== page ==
The backrest cushion assembly is mounted to its support by means of a pair of laterally spaced cushion mounts which provide lesser resistance to body motion in a fore-and-aft direction and greater support to reaching motions of the occupant in a lateral or rearward direction where such support is desired.
Other features and advantages of the present invention will be apparent to persons skilled in the art from the following detailed description of a preferred embodiment accompanied by the attached drawing wherein identical reference numerals refer to like parts in the various views.
FIG. 1 is a side elevational view of a chair incorporating the present invention;
FIG. 2 is a fragmentary rear elevational view of the chair of FIG. 1 showing the backrest support and adjusting mechanism;
FIG. 3 is a fragmentary upper perspective view showing the backrest adjusting cylinder and actuating mechanism;
FIG. 4 is a right side elevational view of the structural framework for the seat and backrest of the chair of FIG. 1;
FIG. 5 is a fragmentary front view of the lower portion of FIG. 4 showing the seat assembly support structure; and
FIGS. 6A-6D are diagrammatic side views illustrating the various positions of the actuating cam in relation to the adjusting gas cylinders for illustrating the various operating modes of the chair of FIG. 1.
Referring first to FIG. 1, an office chair is seen to include a base generally designated 10 and provided with casters 11. Preferably the base 10 includes five outwardly extending support arms for greater stability. Above the base 10 is a pneumatic cylindrical unit 12 having its cylinder end press fit into a tapered seat (No. 3 Morris taper) formed in the center of base 10. A rod 15 extends vertically above the unit 12 and is similarly (i.e. No. 3 Morris taper) attached to a seat support frame 18. A sculptured cover or panel 16 houses the seat support structure and a control mechanism generally designated 19.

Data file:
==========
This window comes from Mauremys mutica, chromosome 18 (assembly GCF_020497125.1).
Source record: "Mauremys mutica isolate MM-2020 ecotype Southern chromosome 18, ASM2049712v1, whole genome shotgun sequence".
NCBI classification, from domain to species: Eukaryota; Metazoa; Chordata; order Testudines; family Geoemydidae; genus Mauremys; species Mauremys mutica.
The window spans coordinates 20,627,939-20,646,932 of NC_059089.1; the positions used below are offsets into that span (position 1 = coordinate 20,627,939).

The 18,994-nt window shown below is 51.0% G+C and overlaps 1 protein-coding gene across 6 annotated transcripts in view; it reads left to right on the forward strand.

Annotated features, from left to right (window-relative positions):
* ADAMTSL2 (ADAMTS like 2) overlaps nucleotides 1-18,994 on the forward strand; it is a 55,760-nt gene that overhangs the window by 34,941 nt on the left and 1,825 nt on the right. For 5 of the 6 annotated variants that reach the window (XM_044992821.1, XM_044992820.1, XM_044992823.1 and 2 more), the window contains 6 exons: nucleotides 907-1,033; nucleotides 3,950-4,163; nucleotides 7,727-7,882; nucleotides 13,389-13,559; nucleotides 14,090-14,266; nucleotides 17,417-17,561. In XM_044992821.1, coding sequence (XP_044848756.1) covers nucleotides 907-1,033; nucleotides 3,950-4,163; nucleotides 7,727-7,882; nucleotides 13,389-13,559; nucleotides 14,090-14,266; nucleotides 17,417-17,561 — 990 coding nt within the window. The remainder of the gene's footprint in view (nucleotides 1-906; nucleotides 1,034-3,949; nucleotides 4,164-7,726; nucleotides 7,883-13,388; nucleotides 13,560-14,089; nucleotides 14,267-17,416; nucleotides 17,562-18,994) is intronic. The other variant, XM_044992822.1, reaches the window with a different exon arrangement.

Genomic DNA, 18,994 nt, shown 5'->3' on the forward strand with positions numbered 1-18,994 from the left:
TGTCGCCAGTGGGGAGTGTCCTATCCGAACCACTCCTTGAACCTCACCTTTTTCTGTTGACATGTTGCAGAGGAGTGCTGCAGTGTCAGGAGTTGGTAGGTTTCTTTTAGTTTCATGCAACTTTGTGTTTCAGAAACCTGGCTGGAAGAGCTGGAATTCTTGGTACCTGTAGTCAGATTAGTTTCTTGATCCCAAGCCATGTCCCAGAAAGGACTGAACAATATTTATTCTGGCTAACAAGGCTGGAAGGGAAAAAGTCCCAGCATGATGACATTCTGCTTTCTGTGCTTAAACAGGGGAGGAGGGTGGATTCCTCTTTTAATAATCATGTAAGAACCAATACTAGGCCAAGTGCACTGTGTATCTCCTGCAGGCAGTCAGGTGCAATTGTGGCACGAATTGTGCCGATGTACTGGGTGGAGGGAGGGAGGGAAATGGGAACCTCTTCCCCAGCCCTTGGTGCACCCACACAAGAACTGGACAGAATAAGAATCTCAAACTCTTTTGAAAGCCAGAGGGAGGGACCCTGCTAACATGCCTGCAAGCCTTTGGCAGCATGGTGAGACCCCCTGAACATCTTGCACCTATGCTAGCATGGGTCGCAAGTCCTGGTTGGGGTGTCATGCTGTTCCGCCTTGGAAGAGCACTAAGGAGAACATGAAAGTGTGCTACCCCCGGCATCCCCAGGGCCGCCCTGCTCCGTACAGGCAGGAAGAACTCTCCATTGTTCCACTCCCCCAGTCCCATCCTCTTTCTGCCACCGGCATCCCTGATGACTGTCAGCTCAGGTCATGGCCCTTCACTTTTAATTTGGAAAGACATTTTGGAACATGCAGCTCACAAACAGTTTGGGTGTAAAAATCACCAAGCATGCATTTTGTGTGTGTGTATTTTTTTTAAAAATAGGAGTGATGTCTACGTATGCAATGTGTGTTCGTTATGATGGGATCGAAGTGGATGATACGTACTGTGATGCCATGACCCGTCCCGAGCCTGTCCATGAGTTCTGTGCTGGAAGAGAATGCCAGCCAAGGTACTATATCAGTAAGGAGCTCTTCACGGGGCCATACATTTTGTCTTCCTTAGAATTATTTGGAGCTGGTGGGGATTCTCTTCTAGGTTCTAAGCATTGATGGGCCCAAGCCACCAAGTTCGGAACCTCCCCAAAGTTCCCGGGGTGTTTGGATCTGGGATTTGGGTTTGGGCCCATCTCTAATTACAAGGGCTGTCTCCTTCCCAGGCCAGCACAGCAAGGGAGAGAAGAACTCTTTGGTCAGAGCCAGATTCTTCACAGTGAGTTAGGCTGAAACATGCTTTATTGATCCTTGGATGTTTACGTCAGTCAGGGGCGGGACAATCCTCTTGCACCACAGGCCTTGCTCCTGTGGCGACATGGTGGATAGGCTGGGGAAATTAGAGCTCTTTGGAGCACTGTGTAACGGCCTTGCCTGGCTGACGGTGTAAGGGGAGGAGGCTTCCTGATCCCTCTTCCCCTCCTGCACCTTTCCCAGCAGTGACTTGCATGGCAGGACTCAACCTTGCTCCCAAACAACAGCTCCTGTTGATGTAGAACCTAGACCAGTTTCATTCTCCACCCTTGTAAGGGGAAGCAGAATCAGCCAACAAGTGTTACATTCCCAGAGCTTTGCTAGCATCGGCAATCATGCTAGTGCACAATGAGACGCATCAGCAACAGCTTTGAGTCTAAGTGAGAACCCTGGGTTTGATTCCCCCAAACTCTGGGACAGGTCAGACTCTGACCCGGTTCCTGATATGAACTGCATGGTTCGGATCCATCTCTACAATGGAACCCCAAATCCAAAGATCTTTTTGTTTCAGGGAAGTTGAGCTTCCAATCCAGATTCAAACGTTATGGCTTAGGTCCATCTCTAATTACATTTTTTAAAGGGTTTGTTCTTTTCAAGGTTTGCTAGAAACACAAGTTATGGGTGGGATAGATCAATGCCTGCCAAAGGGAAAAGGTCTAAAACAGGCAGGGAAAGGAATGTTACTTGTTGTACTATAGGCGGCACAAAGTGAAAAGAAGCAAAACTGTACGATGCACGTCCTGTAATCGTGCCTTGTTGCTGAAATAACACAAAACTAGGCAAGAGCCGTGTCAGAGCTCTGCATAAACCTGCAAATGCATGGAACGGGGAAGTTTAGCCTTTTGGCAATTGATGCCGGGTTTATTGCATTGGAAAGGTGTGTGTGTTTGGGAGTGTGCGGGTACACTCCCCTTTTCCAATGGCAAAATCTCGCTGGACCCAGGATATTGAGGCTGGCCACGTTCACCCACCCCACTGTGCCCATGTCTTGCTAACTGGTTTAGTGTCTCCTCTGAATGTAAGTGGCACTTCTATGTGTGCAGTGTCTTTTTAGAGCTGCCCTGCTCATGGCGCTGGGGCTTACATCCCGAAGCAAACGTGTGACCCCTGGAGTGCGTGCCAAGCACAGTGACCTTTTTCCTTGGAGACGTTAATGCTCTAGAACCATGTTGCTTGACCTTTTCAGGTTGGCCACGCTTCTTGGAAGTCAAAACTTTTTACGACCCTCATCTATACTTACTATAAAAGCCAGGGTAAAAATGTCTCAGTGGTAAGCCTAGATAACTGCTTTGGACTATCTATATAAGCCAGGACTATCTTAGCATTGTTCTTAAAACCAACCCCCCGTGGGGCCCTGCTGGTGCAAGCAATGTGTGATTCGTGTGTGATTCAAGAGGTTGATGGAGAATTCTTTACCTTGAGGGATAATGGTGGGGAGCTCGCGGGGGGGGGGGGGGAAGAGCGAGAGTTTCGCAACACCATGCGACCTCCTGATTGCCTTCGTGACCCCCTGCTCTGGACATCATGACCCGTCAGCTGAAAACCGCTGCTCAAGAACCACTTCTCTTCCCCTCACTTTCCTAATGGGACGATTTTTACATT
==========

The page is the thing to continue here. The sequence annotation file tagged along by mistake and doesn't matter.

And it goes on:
A second pneumatic cylinder 22 is also located within the seat panel 16 and actuated by the control mechanism 19. The butt end of the cylinder 22 is pivotally connected by a pin 23 to the lower end of a backrest support channel generally designated 24 which is pivotally mounted at 25 to the seat support frame 18, and extends above the seat cushion 17 for supporting the backrest assembly generally designated 28 which includes a backrest cushion 29.
The backrest assembly 28 is mounted to the support member 24 by means of a pair of cushion mounts shown at 31, 32 in FIG. 2, and to be described further below.
Before describing the structure of the chair in more detail, it may be helpful to understand the overall functioning of the major components just described. The control mechanism 19 includes a cam shown in dotted line at 35 in FIG. 1, and it is mounted to a cam shaft 36 which extends outwardly through the seat support frame 18 and is connected to a shank 37 fitted at its outboard end with a handle 38 (see FIG. 2). The handle 38 is located just beneath the side of the seat cushion 17 toward the center (in a fore-and-aft direction) of the seat so that an occupant may conveniently reach down and turn it.